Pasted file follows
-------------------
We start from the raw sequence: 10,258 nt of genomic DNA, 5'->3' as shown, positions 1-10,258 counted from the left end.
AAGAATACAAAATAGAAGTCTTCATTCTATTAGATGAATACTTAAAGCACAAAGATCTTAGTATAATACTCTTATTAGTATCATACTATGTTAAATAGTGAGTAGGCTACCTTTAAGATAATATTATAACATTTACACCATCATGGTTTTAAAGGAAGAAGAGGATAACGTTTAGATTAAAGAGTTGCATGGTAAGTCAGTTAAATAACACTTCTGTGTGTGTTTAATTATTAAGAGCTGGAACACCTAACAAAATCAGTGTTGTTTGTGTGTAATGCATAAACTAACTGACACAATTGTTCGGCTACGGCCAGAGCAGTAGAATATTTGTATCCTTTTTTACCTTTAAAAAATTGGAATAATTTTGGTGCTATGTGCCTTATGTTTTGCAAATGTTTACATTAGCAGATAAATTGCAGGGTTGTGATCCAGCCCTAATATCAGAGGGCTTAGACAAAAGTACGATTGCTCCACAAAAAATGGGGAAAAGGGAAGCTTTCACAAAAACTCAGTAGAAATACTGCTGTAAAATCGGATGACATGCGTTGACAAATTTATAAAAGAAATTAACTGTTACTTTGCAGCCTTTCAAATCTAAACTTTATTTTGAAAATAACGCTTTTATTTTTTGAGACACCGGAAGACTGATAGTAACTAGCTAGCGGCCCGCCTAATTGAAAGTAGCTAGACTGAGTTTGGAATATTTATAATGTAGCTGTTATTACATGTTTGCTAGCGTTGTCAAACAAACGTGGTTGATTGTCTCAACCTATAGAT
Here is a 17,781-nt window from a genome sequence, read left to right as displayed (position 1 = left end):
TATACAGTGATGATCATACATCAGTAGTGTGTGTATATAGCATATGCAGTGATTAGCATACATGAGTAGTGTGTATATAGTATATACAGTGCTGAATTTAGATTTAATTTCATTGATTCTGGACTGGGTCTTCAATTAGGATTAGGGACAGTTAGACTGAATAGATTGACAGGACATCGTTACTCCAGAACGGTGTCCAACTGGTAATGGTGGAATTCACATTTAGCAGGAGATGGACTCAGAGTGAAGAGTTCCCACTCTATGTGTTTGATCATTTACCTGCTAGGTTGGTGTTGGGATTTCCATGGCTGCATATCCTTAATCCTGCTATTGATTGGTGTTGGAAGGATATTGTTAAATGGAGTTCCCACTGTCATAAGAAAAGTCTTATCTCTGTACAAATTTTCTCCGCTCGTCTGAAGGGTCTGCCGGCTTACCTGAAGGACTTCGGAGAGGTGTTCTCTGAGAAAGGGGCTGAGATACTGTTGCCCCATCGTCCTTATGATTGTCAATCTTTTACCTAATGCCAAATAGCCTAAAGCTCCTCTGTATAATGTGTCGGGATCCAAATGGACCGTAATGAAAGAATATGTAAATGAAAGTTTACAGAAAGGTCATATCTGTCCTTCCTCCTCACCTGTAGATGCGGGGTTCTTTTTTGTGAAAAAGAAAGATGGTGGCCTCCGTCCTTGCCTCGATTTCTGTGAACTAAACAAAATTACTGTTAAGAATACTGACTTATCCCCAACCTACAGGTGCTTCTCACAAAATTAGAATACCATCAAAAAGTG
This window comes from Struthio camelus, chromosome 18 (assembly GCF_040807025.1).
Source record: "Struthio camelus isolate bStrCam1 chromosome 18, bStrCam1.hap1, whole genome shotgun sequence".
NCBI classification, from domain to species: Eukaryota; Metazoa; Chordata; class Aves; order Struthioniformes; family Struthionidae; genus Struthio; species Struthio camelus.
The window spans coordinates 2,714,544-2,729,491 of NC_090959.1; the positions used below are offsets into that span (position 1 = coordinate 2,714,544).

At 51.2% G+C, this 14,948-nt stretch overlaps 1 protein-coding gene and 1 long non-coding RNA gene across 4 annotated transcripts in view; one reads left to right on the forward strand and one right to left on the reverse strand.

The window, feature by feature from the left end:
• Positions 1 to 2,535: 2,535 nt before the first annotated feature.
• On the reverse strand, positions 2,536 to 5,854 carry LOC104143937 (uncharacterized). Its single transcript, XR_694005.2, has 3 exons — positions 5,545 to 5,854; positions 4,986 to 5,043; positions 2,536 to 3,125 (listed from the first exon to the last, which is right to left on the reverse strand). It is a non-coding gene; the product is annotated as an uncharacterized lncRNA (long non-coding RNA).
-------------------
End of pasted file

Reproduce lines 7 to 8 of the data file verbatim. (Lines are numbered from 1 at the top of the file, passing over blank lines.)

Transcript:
NCBI classification, from domain to species: Eukaryota; Metazoa; Chordata; class Aves; order Struthioniformes; family Struthionidae; genus Struthio; species Struthio camelus.
The window spans coordinates 2,714,544-2,729,491 of NC_090959.1; the positions used below are offsets into that span (position 1 = coordinate 2,714,544).